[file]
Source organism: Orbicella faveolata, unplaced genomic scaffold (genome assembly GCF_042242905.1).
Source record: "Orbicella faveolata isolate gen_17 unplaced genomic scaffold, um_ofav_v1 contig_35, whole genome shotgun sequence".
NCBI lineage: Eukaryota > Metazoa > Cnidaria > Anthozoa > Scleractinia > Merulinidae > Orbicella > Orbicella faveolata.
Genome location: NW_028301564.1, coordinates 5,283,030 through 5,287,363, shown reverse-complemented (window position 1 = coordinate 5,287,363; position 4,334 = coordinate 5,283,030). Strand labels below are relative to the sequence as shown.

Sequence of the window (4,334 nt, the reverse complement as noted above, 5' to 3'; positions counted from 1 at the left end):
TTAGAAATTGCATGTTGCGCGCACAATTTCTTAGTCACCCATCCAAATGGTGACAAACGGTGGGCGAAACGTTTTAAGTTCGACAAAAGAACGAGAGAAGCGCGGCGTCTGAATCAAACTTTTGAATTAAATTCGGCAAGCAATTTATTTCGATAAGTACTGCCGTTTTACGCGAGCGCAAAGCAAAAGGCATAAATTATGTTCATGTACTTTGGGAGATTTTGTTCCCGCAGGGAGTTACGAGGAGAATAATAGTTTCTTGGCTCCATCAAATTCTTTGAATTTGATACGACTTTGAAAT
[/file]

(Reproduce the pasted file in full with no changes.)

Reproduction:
Source organism: Orbicella faveolata, unplaced genomic scaffold (genome assembly GCF_042242905.1).
Source record: "Orbicella faveolata isolate gen_17 unplaced genomic scaffold, um_ofav_v1 contig_35, whole genome shotgun sequence".
NCBI lineage: Eukaryota > Metazoa > Cnidaria > Anthozoa > Scleractinia > Merulinidae > Orbicella > Orbicella faveolata.
Genome location: NW_028301564.1, coordinates 5,283,030 through 5,287,363, shown reverse-complemented (window position 1 = coordinate 5,287,363; position 4,334 = coordinate 5,283,030). Strand labels below are relative to the sequence as shown.

Sequence of the window (4,334 nt, the reverse complement as noted above, 5' to 3'; positions counted from 1 at the left end):
TTAGAAATTGCATGTTGCGCGCACAATTTCTTAGTCACCCATCCAAATGGTGACAAACGGTGGGCGAAACGTTTTAAGTTCGACAAAAGAACGAGAGAAGCGCGGCGTCTGAATCAAACTTTTGAATTAAATTCGGCAAGCAATTTATTTCGATAAGTACTGCCGTTTTACGCGAGCGCAAAGCAAAAGGCATAAATTATGTTCATGTACTTTGGGAGATTTTGTTCCCGCAGGGAGTTACGAGGAGAATAATAGTTTCTTGGCTCCATCAAATTCTTTGAATTTGATACGACTTTGAAAT